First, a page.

In 1969, Daniel William O’Connor published “Peter in Rome,” a critical study designed to look at the question of whether Peter actually ever was in Rome. And the answer there was “yes, but likely only at the end of his life. It is probable that he was martyred and buried there. His bones were never recovered.”
In 1973, there was a major work, “Peter in the New Testament,” subtitled “A Collaborative Assessment by Protestant and Roman Catholic Scholars (© 1973 Augsburg Publishing House. I have a Wipf and Stock reprint). This work was edited by Raymond Brown, Karl Donfried and John Reumann, “from discussions by” about nine different Roman Catholic and Lutheran scholars, as part of “the United States Lutheran—Roman Catholic Dialogue” that was going on, and its topic was “the Role of the Papacy in the Universal Church.
The conclusion of this group was really to have raised more questions than they answered, and at the end, the reader was referred to the second phase of this work, a patristic study “co-chaired by the Ref. Dr. A.C. Piepkorn of Concordia Seminary, St. Louis, Missouri, and by Professor J. McCue of the School of Religion at the State University of Iowa (Iowa City).
I have not been able to track down this work, but a 2004 survey by a Franciscan priest Rev. Adriano Garuti (“Primacy of the Bishop of Rome and the Ecumenical Dialogue” San Francisco: Ignatius Press) summarizes the Catholic-Lutheran dialogue this way:
In spite of a certain rapprochement (which is unthinkable if it is confronted with the theory of the papacy formulated by the First Vatican Council), it is impossible to overlook the controverted points which still exist, especially concerning the ius divinum and the fullness of the power of the Bishop of Rome (pg 193).Dr. Peter Lampe is a Lutheran scholar who is one of the signatories of the 1998 document that was presented in advance of the “Joint Declaration on Justification,” which strongly suggested that that “Joint Declaration” was a mistake.
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As I mentioned, Lampe’s study came out in 1987. In 1989, the Vatican began its own historical study. The results of this study have not been published, as far as I know. (If they had found something favorable, don’t you think they would be crowing about it? But instead, what came out of that, was the 1995 encyclical, Ut Unum Sint, in which we see the spectacle of a pope asking for theological input on ways “to find a way of exercising the primacy which, while in no way renouncing what is essential to its mission, is nonetheless open to a new situation.”)
Shortly thereafter, the Vatican held a “theological” symposium on the papacy in 1996, and the strongest reassurances for the papacy that came out of that was, “we are aware of development in the papacy” … “Peter was the leader of the apostles” … “the bishop of Rome is [somehow] the successor of Peter, based on the fact that Peter and Paul died in Rome…”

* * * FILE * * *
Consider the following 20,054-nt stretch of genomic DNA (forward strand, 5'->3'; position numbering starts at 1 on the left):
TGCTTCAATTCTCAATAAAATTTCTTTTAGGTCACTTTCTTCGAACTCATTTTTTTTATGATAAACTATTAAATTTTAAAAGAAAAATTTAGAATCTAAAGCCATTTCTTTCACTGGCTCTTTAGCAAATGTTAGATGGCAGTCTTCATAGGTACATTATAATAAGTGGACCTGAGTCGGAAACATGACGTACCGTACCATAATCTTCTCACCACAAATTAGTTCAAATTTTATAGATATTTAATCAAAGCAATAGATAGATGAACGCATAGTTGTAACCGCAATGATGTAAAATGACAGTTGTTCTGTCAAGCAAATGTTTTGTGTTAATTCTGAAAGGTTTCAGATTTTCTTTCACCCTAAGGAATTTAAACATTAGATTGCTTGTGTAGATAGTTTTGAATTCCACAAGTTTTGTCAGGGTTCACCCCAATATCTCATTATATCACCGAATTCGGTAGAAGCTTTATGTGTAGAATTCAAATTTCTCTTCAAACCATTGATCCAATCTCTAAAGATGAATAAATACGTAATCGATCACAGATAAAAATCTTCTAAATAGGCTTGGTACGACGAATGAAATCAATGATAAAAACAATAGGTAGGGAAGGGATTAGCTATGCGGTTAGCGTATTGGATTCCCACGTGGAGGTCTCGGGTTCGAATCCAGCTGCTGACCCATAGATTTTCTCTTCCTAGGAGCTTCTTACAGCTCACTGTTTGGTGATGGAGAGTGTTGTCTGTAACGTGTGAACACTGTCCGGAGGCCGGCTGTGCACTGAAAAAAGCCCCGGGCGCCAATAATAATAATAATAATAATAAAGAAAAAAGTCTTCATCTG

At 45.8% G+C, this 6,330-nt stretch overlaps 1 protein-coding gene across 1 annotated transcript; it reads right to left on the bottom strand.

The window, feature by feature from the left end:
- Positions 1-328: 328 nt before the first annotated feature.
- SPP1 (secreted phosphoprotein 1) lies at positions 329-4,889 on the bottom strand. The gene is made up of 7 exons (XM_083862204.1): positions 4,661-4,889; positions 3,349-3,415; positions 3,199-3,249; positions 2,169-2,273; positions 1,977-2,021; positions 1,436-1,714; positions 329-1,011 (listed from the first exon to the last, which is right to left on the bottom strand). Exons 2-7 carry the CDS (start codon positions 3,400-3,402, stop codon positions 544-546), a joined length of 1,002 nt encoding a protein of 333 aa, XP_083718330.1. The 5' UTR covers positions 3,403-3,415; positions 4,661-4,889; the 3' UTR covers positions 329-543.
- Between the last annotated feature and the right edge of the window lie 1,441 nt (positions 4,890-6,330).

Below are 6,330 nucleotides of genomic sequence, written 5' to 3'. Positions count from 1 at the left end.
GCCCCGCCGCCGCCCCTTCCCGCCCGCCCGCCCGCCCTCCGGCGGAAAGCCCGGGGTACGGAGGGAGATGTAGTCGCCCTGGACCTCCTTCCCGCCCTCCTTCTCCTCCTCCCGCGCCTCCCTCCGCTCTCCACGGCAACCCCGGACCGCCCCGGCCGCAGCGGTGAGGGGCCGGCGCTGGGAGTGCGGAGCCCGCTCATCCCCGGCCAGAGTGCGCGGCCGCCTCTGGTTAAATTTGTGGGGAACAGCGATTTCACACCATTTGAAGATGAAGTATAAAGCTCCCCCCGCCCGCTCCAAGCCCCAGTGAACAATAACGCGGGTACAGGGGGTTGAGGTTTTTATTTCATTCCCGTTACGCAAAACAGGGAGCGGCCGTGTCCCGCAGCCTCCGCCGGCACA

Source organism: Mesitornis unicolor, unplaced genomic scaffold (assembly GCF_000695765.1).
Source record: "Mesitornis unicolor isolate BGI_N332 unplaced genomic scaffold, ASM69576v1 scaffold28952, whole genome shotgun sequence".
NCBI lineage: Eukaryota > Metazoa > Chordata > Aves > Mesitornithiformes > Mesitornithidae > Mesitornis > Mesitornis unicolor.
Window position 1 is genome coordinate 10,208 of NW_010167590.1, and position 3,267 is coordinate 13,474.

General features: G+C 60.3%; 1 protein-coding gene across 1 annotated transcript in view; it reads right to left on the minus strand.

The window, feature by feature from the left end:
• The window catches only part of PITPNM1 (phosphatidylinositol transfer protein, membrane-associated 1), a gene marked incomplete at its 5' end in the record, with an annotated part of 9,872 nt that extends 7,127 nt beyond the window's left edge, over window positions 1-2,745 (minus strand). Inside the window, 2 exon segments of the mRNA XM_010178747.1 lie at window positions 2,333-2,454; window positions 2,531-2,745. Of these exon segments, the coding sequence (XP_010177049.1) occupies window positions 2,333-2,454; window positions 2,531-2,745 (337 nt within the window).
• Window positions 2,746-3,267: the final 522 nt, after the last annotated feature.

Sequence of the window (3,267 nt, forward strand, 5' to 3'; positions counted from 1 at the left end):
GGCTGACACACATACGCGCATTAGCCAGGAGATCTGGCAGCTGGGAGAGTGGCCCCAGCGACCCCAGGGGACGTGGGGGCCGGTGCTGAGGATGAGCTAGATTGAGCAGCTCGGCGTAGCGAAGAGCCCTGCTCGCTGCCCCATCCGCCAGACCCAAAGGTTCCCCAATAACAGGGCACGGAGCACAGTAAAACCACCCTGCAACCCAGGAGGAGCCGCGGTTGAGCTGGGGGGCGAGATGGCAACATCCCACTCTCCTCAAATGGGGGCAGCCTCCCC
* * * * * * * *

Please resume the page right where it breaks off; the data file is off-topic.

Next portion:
The symposium is characterized by its properly doctrinal nature, aimed at extracting the essential points of the substance of the doctrine on the Primacy, according to the Catholic Church's conviction of faith...In addition, there was a document of “reflections” published, just to keep everyone “on the same page,” that is, “These "Reflections" - appended to the symposium - are meant only to recall the essential points of Catholic doctrine on the primacy…” – this is now what it is essential to believe.
THE PRIMACY OF THE SUCCESSOR OF PETER IN THE MYSTERY OF THE CHURCH
Reflections of the Congregation for the Doctrine of the Faith
Cardinal Joseph Ratzinger, Prefect
Tarcisio Bertone, Archbishop emeritus of Vercelli, Secretary
No longer are the boastful claims made by Fortescue a part of the calculation. As much as possible, historical considerations have been stripped from “what it is now essential to believe”.
Note this paragraph from the conclusion of that theological symposium, written by Ratzinger:
On the basis of the New Testament witness, the Catholic Church teaches, as a doctrine of faith, that the Bishop of Rome is the Successor of Peter in his primatial service in the universal Church;13 this succession explains the preeminence of the Church of Rome,14 enriched also by the preaching and martyrdom of St Paul.Note the bone given to Paul, although Peter and Paul were “Founders” of the church at Rome. Note also that somehow, in some undefined way, it is “the New Testament witness” where this “succession” “explains” “the preeminence of the Church of Rome”.
This “explanation” may be found in Ratzinger’s “Called to Communion,” and I will say here, that it is such a tremendous stretch, that I find it to be laughable. (You may not, but then again…)
The summary of that document is:
13. … it is essential to state that discerning whether the possible ways of exercising the Petrine ministry correspond to its nature is a discernment to be made in Ecclesia, i.e., with the assistance of the Holy Spirit and in fraternal dialogue between the Roman Pontiff and the other Bishops, according to the Church's concrete needs. But, at the same time, it is clear that only the Pope (or the Pope with an Ecumenical Council) has, as the Successor of Peter, the authority and the competence to say the last word on the ways to exercise his pastoral ministry in the universal Church.So, in effect, "nanny-nanny-boo-boo on you."
Nevertheless, there is going to be a “last word” on the papacy; it is forthcoming, and it is going to be the result of these historical studies that these Called to Communion folks are mocking and dismissing right now.